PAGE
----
I think it’s easy to say not to worry but a great deal harder doing it. As we age, this is especially true. Fortunately, we have social safety nets – ones not available to our parents and grandparents. I occasionally find myself looking at the obit section and seeing – to my dismay – deaths of people my age or younger. I also check to make sure I’m not there :) And you’re right, it does steal our days, but there’s no magic button we can push to make us not worry.

I agree that retirement and old(er) age is daunting for singles, but it’s no picnic for many of us married folk as well. I’m lucky to have a generous pension plan as does my spouse, but what good is it if we have poor health? And when did "I have to travel and play golf until I die" get in vogue? Our parents and grandparents never had such luxuries. Personally, I’d rather spend time at home with kids (and hopefully grandkids) complaining about the weather – and having my health. Sounds like a plan to me.

P.S. Glad to see you back VP. I do hope things go well for you

Sat Jan 05, 06:19:00 PM GMT-3:30  
Blogger Pauline said...

Quality health care here in the US is only for the wealthy. Most of us are not wealthy. And while worry is fruitless, it's also unavoidable, and serves best as a spur to take some positive action toward the uncertain future. I am fortunate. I have four children who've all offered to help me out if the time comes that I might need it. It's the most planning we can do, given the uncertainty of life and it gives me a measure of security.

Sat Jan 05, 06:47:00 PM GMT-3:30  
Anonymous Grannymar said...

I have given up worrying about the future. I have seen far too many people put things off until a retirement that they never lived to see. With a heart condition that could take me at any time, I live in the moment and enjoy it.

Sat Jan 05, 07:09:00 PM GMT-3:30  
Blogger Wisewebwoman said...

Chris:
I continue to be astonished at those couples in my age bracket who take at least 3 cruises a year. it seems to be the MO along with golf, spas and interestingly curling.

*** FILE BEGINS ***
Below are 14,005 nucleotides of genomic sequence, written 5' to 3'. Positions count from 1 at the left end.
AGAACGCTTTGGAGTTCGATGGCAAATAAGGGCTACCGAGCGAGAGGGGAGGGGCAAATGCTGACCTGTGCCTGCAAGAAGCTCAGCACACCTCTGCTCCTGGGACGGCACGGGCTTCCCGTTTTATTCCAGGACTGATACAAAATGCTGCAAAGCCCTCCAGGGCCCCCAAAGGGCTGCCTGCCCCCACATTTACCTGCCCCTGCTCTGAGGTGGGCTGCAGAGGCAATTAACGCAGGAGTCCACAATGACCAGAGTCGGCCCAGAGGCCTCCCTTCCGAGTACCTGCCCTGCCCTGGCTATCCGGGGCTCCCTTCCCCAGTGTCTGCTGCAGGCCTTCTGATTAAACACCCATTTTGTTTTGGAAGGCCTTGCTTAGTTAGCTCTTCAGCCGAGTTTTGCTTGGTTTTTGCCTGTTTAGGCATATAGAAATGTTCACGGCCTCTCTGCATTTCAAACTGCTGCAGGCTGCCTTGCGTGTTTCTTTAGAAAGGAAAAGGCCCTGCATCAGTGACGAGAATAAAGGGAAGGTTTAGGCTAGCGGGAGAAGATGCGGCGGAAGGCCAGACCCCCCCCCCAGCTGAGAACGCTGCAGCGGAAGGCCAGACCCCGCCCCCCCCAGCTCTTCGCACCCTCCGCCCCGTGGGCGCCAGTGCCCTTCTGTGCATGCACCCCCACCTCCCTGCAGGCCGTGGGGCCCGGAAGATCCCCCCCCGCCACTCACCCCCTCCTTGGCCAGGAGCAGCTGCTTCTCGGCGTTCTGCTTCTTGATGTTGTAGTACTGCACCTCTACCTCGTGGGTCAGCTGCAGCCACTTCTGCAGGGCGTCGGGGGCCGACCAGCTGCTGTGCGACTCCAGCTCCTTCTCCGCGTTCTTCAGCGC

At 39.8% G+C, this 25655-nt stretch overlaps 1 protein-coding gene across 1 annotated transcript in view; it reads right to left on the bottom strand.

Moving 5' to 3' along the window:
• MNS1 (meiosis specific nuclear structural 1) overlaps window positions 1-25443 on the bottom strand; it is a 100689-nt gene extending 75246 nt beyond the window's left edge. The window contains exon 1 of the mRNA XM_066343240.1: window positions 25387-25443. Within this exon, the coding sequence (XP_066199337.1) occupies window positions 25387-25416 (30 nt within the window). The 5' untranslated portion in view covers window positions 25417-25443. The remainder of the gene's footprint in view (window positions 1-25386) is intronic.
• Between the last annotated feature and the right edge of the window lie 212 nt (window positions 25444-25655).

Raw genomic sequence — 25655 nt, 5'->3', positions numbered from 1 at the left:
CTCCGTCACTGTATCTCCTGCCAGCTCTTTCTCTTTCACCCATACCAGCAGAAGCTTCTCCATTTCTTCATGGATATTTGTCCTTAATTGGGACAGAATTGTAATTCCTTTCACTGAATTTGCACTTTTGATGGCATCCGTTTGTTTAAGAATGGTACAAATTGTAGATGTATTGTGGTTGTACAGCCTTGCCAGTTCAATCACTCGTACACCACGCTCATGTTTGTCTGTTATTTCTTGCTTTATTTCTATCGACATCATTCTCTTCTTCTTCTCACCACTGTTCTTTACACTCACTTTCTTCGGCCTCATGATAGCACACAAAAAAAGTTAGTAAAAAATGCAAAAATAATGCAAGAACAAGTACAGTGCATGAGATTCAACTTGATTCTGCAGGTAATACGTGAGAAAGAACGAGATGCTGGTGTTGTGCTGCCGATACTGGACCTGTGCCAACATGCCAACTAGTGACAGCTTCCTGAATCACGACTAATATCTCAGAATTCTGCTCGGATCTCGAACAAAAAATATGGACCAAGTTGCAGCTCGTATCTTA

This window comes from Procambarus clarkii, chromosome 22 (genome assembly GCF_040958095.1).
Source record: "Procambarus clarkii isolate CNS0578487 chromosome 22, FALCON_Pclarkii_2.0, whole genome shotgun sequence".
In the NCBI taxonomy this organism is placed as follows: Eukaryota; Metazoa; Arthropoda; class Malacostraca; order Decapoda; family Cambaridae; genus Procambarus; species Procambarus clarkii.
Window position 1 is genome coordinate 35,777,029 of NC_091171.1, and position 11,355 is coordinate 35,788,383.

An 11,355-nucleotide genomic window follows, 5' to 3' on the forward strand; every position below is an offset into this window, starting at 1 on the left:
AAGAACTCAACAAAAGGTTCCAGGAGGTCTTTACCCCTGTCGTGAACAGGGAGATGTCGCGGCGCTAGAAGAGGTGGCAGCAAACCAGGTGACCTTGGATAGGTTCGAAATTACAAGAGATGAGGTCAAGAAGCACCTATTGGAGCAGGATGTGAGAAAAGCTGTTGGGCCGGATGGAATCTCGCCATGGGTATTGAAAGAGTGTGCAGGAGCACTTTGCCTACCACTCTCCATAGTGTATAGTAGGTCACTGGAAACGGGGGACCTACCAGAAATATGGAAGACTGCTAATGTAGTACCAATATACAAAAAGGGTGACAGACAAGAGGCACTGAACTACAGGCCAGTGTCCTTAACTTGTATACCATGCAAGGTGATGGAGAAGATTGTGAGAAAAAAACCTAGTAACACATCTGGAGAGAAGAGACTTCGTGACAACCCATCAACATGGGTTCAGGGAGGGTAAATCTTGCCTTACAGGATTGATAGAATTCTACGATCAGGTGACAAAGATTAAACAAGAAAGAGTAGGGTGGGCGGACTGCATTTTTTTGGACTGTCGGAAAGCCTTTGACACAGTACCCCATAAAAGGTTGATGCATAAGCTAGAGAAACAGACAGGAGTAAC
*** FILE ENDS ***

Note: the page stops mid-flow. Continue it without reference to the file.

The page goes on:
Our parents were of a seriously different generation where my father would say: If I continue to have something to look forward to I'll die a happy man.
yes, may we all have something to look forward to!
XO
WWW

Sat Jan 05, 07:29:00 PM GMT-3:30  
Blogger Stubblejumpin Gal said...

I don't think we want it all, or too much. Just to eat and have a roof over your head is expensive, and try to imagine paying for it if you're too tired or unhealthy to work or can't get a job. It IS scary and it DOES happen that people aren't prepared for every eventuality, but it doesn't necessarily fit that it's because they didn't work hard enough or save well enough when they were younger. Who can do it while raising children? Pretty hard for most.

Sat Jan 05, 07:29:00 PM GMT-3:30  
Blogger Wisewebwoman said...

Pauline,
Yes you are extraordinarily lucky that your children are willing to step up to the plate.
I have one estranged adult child and the other has a debilitating disease which is highly uncertain in prognosis and she'll probably need care herself ar some point.
All so uncertain and unpredictable.
I'll just allow maybe 1 hour a week to fret about it all..:)
XO
WWW

Sat Jan 05, 07:32:00 PM GMT-3:30  
Blogger Wisewebwoman said...

GM:
Great philosophy - grab life by the ovaries and squeeze it dry :)
XO
WWW

Sat Jan 05, 07:33:00 PM GMT-3:30  
Blogger Wisewebwoman said...

SJG:
Exactly. We can never preach to others when their only choice is feed their children healthy food or stash money in a savings account.